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This is a simple tool for dumping a sample of data from a PostgreSQL database. The resulting dump can be loaded back into an new database using standard tools (e.g. psql(1)).

Why would I want this?

It is useful if you have a huge PostgreSQL database and you need a database with a small dataset for testing or development.


  • Data sampling: Dump either all rows of a table or only rows matching the specified query.
  • Easy anonymization of data: You have full control over what's in the dump, it's very easy to create anonymized DB dumps.
  • Templated queries: You can extract common parts of queries into one place. That's especially useful if you have e.g. a list of IDs the dump should contain.
  • Table dependency awareness - Table A will be dumped before table B automatically if table B has foreign keys pointing to table A.
  • Standard SQL - The produced dump files contain just a bunch of SQL commands. They can be loaded by standard tools such as psql(1) or processed further.

How to build

The pg_dump_sample is written in Go. You need to setup the Go compiler and setup environment first to build it.

go get

If it went well you should be able to run it:


If not check that you have $GOPATH/bin in your $PATH.

How to use

A quick example:

pg_dump_sample -f mydb.yaml -h -U postgres -o mydb_dump.sql mydb

Available command-line options:

  pg_dump_sample [options] database

Application Options:
  -h, --host=          Database server host or socket directory (default: local socket) [$PGHOST]
  -p, --port=          Database server port (default: 5432) [$PGPORT]
  -U, --username=      Database user name (default: current user) [$PGUSER]
  -w, --no-password    Don't prompt for password
  -f, --manifest-file= Path to manifest file
  -o, --output-file=   Path to the output file
  -s, --tls            Use SSL/TLS database connection
      --help           Show help

The available command-line options are heavily inspired by pg_dump(1). Anyone familiar with it should feel right at home.

It is also possible to use environmental variables to set the options. Note that the environmental variables have lower precenence than command-line options. The supported variables are:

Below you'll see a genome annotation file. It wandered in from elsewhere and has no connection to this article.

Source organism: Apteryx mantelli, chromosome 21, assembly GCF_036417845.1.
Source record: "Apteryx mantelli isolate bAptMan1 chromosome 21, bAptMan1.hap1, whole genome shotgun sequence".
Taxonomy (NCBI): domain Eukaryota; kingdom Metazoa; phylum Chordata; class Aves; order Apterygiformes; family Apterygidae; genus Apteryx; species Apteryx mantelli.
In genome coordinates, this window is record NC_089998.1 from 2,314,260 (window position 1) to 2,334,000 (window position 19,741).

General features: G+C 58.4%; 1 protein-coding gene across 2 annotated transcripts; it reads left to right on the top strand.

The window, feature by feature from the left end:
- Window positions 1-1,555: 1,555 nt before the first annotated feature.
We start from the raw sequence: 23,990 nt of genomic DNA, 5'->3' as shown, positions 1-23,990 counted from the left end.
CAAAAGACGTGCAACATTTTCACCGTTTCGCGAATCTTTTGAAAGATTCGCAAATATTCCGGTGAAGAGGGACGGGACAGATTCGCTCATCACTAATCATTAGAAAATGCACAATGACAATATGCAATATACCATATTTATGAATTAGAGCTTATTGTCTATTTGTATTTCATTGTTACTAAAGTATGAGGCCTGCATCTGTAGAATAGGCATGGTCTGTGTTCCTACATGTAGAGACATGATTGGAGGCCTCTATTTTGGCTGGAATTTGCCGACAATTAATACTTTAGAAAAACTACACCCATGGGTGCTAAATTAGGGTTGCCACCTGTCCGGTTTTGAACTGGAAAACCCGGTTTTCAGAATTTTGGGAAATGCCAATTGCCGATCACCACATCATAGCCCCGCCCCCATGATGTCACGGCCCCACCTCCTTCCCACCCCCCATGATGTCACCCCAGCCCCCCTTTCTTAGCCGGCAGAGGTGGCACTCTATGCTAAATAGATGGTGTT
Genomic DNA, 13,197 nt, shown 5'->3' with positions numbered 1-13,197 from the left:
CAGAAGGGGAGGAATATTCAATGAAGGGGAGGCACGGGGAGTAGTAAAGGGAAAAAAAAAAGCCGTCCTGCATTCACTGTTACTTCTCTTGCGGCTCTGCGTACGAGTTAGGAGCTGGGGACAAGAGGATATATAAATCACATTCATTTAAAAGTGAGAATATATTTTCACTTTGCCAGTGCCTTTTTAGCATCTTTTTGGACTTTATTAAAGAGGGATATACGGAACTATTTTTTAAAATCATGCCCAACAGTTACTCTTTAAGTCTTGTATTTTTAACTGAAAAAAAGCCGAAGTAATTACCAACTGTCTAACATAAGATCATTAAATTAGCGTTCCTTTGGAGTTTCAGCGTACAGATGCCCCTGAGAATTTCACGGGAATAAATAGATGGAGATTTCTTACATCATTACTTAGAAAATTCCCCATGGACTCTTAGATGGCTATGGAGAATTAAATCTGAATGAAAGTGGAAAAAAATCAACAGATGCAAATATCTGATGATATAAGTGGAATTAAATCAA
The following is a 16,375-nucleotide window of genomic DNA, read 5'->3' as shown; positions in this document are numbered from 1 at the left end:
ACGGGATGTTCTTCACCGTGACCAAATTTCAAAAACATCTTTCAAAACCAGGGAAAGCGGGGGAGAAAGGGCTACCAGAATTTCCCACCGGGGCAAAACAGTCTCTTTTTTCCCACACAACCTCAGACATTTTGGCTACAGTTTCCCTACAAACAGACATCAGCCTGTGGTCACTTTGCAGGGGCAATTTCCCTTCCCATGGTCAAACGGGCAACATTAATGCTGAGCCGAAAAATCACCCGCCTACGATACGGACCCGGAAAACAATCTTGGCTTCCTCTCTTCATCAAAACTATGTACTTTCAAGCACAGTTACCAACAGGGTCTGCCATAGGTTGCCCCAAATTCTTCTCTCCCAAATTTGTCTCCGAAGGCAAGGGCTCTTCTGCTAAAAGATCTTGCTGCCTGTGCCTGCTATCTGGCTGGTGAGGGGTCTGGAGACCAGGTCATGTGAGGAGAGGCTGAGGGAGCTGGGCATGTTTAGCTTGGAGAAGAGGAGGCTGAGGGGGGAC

Environmental variable Description
PGHOST -h, --host
PGPORT -p, --port
PGUSER -U, --username
PGPASSWORD Used to set the password. Use of this environment variable is not recommended for security reasons (some operating systems allow non-root users to see process environment variables via ps)

Manifest file

The main difference between pg_dump_sample and pg_dump(1) is that pg_dump_sample requires a manifest file describing how to dump the database. The manifest file is a YAML file describing what tables to dump and how to dump them.

A quick example:

  # Condition to dump only certain users
  matching_user_id: "( BETWEEN 1000 AND 2000)"

  # Dump everything from table "consts"
  - table: consts

  # Dump only matching users
  - table: users
    query: "SELECT * FROM users WHERE {{matching_user_id}}"
      - "SELECT pg_catalog.setval('users_id_seq', MAX(id) + 1, true) FROM users"

  # Dump only tickets that were bought by matching users
  - table: tickets
    query: >
      SELECT purchases.* FROM purchases, users
        purchases.buyer_id =
        AND {{matching_user_id}}

Currently these top-level keys are available:


Definitions of variables which will be used to replace placeholders in queries.


List of tables to dump. Tables are dumped in the order they are specified in the manifest file, with one exception: if the table contains foreign keys referencing another table, the referenced table will be dumped first. This is to ensure that the dump can be loaded later without errors.

By default all rows of the table will be dumped. If you don't want to dump all the rows use the query to specify a SELECT SQL statement which returns the rows you want to dump.


  • Use separate vars files to override vars from manifest?
  • Allow setting vars using command-line options?


  • If you find a new bug, a missing feature, etc. please create a ticket in Isuses.
  • Contributions are very welcome - just open a pull-request.




Dan Keder